Gun lawsuit

If Colorado sheriffs get to decide which laws they will enforce, do the rest of us get to choose which ones we will obey? If not, what makes 54 Colorado sheriffs think they should be able to overrule the state Legislature?

That is essentially what is happening as the sheriffs of all but 10 Colorado counties signed on to sue Gov. John Hickenlooper about two gun-control bills he signed into law. Among those joining the suit were the sheriffs of all five counties in Southwest Colorado, the National Rifle Association, a number of gun dealers and firearm industry groups.

It is their contention that the laws requiring background checks for private sales of firearms and banning the sale of magazines that hold more than 15 rounds are in violation of the Second and 14th Amendments to the U.S. Constitution. Those amendments respectively guarantee the right to “keep and bear arms” and equal protection under the law.

Fair enough. Citizens have a right to question the actions of their lawmakers and all Americans are entitled to see the Constitution by their own lights – understanding, of course, that the courts have the final say.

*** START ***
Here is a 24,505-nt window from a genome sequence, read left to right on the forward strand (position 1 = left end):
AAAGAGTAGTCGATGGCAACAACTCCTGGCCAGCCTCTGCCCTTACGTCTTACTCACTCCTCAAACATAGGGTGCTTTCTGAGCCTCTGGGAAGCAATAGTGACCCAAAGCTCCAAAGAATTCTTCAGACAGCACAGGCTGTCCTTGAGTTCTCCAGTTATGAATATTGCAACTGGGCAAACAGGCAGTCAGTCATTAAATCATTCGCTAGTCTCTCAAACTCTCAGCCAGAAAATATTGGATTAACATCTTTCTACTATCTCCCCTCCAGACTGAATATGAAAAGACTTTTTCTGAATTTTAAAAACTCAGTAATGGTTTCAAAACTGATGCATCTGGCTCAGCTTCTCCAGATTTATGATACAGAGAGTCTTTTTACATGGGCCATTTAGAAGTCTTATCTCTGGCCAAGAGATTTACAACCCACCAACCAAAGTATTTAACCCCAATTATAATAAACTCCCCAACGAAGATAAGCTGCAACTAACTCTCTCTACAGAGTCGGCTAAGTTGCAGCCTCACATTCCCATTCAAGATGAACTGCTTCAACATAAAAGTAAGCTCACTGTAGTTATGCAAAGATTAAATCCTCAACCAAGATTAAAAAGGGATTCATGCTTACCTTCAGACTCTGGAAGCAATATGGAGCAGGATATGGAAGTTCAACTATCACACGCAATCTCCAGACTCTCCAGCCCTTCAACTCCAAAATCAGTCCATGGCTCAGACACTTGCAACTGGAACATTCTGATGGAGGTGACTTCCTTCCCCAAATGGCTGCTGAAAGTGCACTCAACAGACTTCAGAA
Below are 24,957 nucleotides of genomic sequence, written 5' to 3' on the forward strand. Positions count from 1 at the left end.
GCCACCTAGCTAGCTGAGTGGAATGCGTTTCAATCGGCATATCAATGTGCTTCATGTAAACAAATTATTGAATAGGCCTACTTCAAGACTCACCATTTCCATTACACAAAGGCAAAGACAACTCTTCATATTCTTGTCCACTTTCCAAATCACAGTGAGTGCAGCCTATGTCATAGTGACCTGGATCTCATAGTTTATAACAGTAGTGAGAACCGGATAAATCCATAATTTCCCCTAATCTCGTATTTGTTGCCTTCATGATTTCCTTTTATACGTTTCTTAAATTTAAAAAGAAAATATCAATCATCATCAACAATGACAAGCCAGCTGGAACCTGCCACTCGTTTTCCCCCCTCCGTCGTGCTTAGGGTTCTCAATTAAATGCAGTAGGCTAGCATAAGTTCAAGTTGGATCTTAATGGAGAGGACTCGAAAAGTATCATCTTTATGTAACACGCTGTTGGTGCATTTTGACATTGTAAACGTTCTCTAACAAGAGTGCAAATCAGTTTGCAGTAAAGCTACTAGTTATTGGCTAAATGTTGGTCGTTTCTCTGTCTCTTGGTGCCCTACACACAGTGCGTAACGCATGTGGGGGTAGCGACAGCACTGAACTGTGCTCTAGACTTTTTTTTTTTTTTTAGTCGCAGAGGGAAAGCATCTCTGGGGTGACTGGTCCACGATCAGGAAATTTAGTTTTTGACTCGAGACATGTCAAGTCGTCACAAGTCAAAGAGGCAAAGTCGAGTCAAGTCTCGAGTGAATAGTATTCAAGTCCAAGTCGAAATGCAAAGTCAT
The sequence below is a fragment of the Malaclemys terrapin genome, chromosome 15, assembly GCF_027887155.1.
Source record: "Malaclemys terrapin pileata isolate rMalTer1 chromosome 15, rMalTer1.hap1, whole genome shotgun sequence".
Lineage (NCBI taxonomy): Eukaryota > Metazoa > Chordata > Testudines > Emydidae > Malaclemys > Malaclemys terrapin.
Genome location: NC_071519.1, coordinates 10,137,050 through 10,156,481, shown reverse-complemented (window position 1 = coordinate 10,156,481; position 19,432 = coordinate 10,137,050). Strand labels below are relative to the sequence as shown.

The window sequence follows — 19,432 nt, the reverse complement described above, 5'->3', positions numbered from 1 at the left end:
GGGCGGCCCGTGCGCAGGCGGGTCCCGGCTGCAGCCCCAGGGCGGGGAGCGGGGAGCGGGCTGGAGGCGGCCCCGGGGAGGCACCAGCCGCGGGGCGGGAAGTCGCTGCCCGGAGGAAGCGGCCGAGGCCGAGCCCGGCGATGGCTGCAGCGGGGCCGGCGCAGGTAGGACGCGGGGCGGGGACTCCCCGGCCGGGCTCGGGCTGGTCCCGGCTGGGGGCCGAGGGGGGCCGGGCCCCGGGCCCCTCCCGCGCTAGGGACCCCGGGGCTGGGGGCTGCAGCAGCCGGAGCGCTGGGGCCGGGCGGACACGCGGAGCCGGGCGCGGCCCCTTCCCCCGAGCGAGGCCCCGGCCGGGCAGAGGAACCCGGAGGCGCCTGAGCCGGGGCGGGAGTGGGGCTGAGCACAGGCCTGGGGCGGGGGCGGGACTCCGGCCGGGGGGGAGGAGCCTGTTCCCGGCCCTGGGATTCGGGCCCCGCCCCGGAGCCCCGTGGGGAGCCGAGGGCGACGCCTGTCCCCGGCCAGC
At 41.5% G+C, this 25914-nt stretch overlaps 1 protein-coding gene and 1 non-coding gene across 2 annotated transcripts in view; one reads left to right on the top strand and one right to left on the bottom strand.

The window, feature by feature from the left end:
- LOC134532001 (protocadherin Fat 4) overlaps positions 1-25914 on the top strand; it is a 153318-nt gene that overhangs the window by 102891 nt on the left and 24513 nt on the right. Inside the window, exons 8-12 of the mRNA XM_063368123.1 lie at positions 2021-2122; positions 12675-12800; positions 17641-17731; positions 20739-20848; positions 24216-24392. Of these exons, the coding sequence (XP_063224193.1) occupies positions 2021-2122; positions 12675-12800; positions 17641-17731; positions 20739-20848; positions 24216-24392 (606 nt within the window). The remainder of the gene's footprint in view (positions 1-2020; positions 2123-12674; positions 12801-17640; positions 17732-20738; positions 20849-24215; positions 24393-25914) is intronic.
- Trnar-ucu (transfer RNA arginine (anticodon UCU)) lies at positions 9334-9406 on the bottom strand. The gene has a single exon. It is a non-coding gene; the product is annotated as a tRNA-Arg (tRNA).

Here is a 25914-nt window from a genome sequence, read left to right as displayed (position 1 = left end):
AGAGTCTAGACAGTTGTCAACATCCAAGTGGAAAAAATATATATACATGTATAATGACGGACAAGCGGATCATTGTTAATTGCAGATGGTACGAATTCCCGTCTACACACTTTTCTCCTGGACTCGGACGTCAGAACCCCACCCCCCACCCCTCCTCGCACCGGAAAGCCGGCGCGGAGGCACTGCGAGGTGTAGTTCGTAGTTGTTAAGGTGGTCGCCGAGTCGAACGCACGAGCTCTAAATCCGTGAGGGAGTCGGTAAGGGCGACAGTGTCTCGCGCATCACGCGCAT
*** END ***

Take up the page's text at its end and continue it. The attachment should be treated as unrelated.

But exactly why 54 sheriffs are so worked up over this is unclear. Nothing in either law directly imposes on them, other than the general obligation they have to enforce the law. They are not required to perform background checks themselves. There is no paperwork or record-keeping required of them in connection to these laws, and there is no associated cost.

It would appear these two laws simply offend most sheriffs’ political sensibilities. But so what? Who has not been offended by the Legislature at some point? Depending on the outcome of the last election at any given moment something like a third to a half of the state’s voters are upset with the General Assembly or the governor. That does not mean we get to ignore the law.

Yet several sheriffs, including La Plata County Sheriff Duke Schirard, have said they plan to do just that and will not enforce the laws in question. In a phone interview, Schirard told the Herald he thinks the laws are “totally unenforceable and frankly asinine, because they won’t do anything. They’re just feel-good measures.” He further said he “can’t and won’t” enforce them.

But cannot and will not are different concepts. And while Schirard’s assessment of those two laws may well be accurate, what makes him or any other sheriff think they get to decide that?

There is nothing in human experience to suggest that lawmakers are infallible. There is nothing that says the Legislature cannot enact asinine ideas that nonetheless have the force of law.

But it is the Legislature’s job to pass those measures its members deem worthy. It is the sheriffs’ job to enforce those laws, not to pass judgment on them.

Law enforcement, of course, involves priorities and discretion. A murder is more serious than a minor theft. Drunken driving trumps jaywalking. And no one suggests selling a 30-round magazine is equivalent to rape or kidnapping.

Disagreeing with a law, however, is no reason simply to refuse to enforce it. That is not the sheriffs’ call.

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